There are some key elements to a successful retirement, both practical and emotional:
In the US today, when we think about retirement, we probably tend to get a little sad. We hear from many different experts that retiring may not be something we can look forward to in our lifetimes. Good paying careers with pensions that can ease us into our retirement years are few and far between, and many young people are carrying significant amounts of debt with them from early adulthood (generally, debt from college).
Financial decisions aside, taking the steps to retire may be more of a psychological adjustment that we have considered.
Deciding to retire (or not) will likely have some impacts on your health and well-being. Some things to consider:
Just as with other aspects of aging, we have many myths that float around with regard to retiring.
In previous generations in the US, government sponsored retirement programs (social security) and pensions (from working a certain amount of years with a specific employer) were becoming the norm in society. These programs set the expectation that people worked toward retirement. The main goal was to work hard, amass as much money as possible, and live well during retirement.
In past generations, the "expected" age of retirement was 65, and the stories that got people's attention were those who were able to "beat the system" and retire a younger age. Are you going to be one of the lucky ones, who can retire early? Do you even want to consider retiring early?
Some people tend to identify very closely with their professions. They enjoy working, and going to work every day gives them a sense of meaning and purpose. From a psychological perspective, this way of thinking about work is important for us to know about ourselves. Some people enjoy what they do so much that it would be unwise for them to retire unless they have something planned for retirement that can take the place of the loss of career.
The decision to retire is about what you value. Are you a working type, or a creative leisure type? If you have always had a very active leisure life you may adjust very well to quitting a career and may be very happy and healthy in your retirement.
One important thing to consider is where your friends are. Are most of your friends work associates? Does a good part of your social life revolve around work and the people at work? If the answer is “yes,” you may want to postpone retirement until you cultivate the supportive social networks beyond your workplace. You can do this by joining clubs and organizations, volunteering if you have the time, and re-connecting with friends, family, and acquaintances.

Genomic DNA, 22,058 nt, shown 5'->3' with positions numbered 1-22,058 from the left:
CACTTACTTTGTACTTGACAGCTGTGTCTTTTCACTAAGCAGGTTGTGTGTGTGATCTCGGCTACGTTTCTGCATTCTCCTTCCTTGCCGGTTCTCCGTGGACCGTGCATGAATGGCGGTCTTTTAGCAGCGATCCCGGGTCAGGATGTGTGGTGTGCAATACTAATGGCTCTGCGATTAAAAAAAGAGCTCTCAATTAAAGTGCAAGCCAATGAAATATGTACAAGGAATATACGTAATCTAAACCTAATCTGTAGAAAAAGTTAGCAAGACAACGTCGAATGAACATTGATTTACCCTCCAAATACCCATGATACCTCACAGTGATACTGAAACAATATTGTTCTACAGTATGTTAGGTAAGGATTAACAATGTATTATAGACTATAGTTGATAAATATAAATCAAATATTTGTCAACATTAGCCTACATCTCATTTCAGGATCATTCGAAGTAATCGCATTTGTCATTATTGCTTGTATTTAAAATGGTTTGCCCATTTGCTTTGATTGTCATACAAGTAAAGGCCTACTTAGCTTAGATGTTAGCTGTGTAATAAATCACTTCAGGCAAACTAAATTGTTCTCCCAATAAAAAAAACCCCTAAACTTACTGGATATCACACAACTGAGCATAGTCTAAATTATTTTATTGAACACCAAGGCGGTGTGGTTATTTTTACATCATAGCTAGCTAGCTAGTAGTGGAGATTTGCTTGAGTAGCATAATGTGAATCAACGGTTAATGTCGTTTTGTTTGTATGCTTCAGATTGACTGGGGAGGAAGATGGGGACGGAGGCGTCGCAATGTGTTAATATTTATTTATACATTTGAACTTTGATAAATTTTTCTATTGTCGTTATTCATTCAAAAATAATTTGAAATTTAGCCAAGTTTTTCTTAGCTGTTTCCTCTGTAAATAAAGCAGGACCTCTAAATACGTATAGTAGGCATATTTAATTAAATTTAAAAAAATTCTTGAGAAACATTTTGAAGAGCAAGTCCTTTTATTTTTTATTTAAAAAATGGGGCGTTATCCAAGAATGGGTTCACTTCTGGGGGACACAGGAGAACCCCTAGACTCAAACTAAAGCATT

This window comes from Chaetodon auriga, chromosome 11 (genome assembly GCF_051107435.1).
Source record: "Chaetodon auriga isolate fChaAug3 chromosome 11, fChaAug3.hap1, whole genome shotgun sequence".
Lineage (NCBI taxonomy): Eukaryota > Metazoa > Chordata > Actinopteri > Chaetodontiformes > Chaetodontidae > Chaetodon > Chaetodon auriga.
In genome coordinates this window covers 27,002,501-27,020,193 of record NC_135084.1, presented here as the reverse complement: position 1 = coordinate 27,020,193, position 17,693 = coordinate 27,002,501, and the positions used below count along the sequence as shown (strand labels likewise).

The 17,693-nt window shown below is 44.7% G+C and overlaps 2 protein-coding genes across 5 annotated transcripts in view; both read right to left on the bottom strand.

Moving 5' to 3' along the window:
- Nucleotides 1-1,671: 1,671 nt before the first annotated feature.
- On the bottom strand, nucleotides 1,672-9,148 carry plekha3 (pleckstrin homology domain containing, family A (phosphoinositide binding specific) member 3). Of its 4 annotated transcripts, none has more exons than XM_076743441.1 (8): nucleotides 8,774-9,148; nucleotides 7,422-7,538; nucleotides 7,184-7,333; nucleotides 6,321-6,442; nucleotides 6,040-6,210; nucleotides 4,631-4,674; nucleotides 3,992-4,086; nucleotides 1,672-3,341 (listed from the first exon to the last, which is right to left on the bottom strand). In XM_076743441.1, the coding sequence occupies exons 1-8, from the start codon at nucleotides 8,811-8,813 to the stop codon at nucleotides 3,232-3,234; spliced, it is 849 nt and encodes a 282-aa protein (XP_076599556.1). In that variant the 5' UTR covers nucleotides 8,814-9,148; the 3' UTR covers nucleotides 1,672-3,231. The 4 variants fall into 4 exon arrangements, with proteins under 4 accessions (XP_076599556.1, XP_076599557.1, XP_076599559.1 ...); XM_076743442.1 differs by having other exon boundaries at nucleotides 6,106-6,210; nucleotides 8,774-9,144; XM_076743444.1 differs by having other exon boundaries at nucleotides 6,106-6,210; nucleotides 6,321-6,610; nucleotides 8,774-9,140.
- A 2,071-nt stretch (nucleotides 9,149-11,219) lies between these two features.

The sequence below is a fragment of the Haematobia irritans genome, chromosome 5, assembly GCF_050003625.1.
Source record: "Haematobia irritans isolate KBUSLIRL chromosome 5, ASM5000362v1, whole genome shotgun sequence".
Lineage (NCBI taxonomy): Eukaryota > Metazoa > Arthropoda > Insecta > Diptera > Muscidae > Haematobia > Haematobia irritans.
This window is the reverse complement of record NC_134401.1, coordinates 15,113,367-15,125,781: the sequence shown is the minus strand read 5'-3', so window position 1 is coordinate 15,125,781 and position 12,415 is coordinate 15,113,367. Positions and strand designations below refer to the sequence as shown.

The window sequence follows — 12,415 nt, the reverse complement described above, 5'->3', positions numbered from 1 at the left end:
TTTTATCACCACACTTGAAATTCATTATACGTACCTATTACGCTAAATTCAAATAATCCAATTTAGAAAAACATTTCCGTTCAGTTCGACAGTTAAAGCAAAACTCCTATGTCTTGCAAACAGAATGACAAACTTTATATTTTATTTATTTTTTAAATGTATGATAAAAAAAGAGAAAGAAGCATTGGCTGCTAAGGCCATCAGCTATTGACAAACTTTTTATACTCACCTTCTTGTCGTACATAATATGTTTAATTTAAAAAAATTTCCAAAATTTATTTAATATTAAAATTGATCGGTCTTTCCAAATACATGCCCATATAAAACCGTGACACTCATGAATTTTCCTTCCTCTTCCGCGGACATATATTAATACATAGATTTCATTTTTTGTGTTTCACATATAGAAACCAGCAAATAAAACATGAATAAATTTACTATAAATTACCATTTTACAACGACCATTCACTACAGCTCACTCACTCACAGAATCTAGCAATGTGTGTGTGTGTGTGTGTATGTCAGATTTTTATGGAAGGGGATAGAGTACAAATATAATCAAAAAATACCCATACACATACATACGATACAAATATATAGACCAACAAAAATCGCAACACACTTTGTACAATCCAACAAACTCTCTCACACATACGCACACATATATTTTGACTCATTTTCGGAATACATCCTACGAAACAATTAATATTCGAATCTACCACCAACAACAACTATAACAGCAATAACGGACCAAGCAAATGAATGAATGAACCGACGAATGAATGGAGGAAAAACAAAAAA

Finally, although it seems like it is probably a LONG WAY off for most of us, in today’s uncertain jobs market, we must consider retirement at an early age, and we must put into place a plan that will help us achieve our retirement goals at a young age. Financially, we need to consider how we will get to a place where we can enjoy our “leisure years.” Likewise, we may also want to daydream about what we would do with our time. Will hobbies or interests that will fill your time? Have you realistically considered what your life will be like as a retired person?
Many people have unrealistic expectations about their retired lives. They imagine that they will take up golfing or tennis, begin hobbies, learn to play the guitar, travel, etc. A good test is to evaluate that part of your life currently. Are you involved in sports, hobbies, gardening or music and are you passionate about the pursuit of it? If that’s not the kind of person you are now, it may be unreasonable to expect that you will suddenly develop that passion when you retire.
One other consideration: how long will you live after retirement? Will you live longer as a retiree or a working individual? As we are living longer, many people spend a significant amount of time in their retirement years. My own grandmother, still alive at this writing at 93 years old) retired at 60. She’s been playing bridge for 33 years with the same core group of women in her neighborhood.
Researchers Howard Friedman and Leslie Martin have been studying seniors in their “Longevity Project.” They have shown that people who have meaningful careers and are especially productive have the longest lives. As Friedman and Martin state, “[s]triving to accomplish your goals, setting new aims when milestones are reached, and staying engaged and productive are exactly what those following the guideposts to a long life tend to do. The long-lived didn’t shy away from hard work for fear that the stress of it would lead to an early demise; the exact opposite seems true!”